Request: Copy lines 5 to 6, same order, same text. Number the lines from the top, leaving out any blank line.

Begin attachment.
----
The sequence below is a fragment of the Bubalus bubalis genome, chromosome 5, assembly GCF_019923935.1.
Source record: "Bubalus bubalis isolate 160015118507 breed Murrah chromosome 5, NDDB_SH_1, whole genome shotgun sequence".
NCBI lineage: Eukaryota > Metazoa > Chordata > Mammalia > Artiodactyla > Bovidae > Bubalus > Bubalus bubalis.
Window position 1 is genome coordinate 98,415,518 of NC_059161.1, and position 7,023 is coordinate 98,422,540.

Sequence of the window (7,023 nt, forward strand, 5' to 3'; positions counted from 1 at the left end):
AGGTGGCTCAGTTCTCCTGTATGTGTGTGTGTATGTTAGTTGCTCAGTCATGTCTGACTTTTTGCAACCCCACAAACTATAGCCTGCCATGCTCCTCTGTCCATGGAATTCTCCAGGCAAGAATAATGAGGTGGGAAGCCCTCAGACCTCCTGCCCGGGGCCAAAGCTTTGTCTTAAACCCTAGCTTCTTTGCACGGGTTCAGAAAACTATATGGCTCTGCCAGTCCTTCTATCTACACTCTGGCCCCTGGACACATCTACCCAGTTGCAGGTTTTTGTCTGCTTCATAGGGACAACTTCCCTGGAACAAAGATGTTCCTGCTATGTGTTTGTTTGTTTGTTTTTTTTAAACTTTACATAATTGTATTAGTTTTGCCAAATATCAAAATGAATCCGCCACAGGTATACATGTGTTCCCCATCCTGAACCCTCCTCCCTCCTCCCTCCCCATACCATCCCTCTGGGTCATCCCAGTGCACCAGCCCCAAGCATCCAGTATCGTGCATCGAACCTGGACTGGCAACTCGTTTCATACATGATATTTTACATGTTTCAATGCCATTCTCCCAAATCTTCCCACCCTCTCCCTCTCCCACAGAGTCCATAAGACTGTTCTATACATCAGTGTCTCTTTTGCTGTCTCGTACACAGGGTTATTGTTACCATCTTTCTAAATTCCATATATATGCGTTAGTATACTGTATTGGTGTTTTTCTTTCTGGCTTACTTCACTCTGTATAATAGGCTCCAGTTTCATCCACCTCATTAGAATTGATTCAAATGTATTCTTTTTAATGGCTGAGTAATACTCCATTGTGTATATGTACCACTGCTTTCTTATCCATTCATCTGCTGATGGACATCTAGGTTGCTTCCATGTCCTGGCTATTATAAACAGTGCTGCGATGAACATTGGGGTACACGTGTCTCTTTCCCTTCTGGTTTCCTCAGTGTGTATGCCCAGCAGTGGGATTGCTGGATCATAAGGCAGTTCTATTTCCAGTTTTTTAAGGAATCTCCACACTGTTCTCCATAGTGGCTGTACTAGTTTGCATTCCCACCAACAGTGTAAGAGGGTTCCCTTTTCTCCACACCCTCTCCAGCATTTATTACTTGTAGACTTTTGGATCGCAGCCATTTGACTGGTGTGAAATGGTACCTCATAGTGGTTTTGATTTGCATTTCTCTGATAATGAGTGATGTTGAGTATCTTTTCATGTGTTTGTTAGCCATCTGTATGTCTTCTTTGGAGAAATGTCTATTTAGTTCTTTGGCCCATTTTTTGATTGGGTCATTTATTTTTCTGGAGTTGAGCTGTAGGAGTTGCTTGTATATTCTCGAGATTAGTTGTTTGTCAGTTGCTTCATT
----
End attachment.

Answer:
Sequence of the window (7,023 nt, forward strand, 5' to 3'; positions counted from 1 at the left end):
AGGTGGCTCAGTTCTCCTGTATGTGTGTGTGTATGTTAGTTGCTCAGTCATGTCTGACTTTTTGCAACCCCACAAACTATAGCCTGCCATGCTCCTCTGTCCATGGAATTCTCCAGGCAAGAATAATGAGGTGGGAAGCCCTCAGACCTCCTGCCCGGGGCCAAAGCTTTGTCTTAAACCCTAGCTTCTTTGCACGGGTTCAGAAAACTATATGGCTCTGCCAGTCCTTCTATCTACACTCTGGCCCCTGGACACATCTACCCAGTTGCAGGTTTTTGTCTGCTTCATAGGGACAACTTCCCTGGAACAAAGATGTTCCTGCTATGTGTTTGTTTGTTTGTTTTTTTTAAACTTTACATAATTGTATTAGTTTTGCCAAATATCAAAATGAATCCGCCACAGGTATACATGTGTTCCCCATCCTGAACCCTCCTCCCTCCTCCCTCCCCATACCATCCCTCTGGGTCATCCCAGTGCACCAGCCCCAAGCATCCAGTATCGTGCATCGAACCTGGACTGGCAACTCGTTTCATACATGATATTTTACATGTTTCAATGCCATTCTCCCAAATCTTCCCACCCTCTCCCTCTCCCACAGAGTCCATAAGACTGTTCTATACATCAGTGTCTCTTTTGCTGTCTCGTACACAGGGTTATTGTTACCATCTTTCTAAATTCCATATATATGCGTTAGTATACTGTATTGGTGTTTTTCTTTCTGGCTTACTTCACTCTGTATAATAGGCTCCAGTTTCATCCACCTCATTAGAATTGATTCAAATGTATTCTTTTTAATGGCTGAGTAATACTCCATTGTGTATATGTACCACTGCTTTCTTATCCATTCATCTGCTGATGGACATCTAGGTTGCTTCCATGTCCTGGCTATTATAAACAGTGCTGCGATGAACATTGGGGTACACGTGTCTCTTTCCCTTCTGGTTTCCTCAGTGTGTATGCCCAGCAGTGGGATTGCTGGATCATAAGGCAGTTCTATTTCCAGTTTTTTAAGGAATCTCCACACTGTTCTCCATAGTGGCTGTACTAGTTTGCATTCCCACCAACAGTGTAAGAGGGTTCCCTTTTCTCCACACCCTCTCCAGCATTTATTACTTGTAGACTTTTGGATCGCAGCCATTTGACTGGTGTGAAATGGTACCTCATAGTGGTTTTGATTTGCATTTCTCTGATAATGAGTGATGTTGAGTATCTTTTCATGTGTTTGTTAGCCATCTGTATGTCTTCTTTGGAGAAATGTCTATTTAGTTCTTTGGCCCATTTTTTGATTGGGTCATTTATTTTTCTGGAGTTGAGCTGTAGGAGTTGCTTGTATATTCTCGAGATTAGTTGTTTGTCAGTTGCTTCATT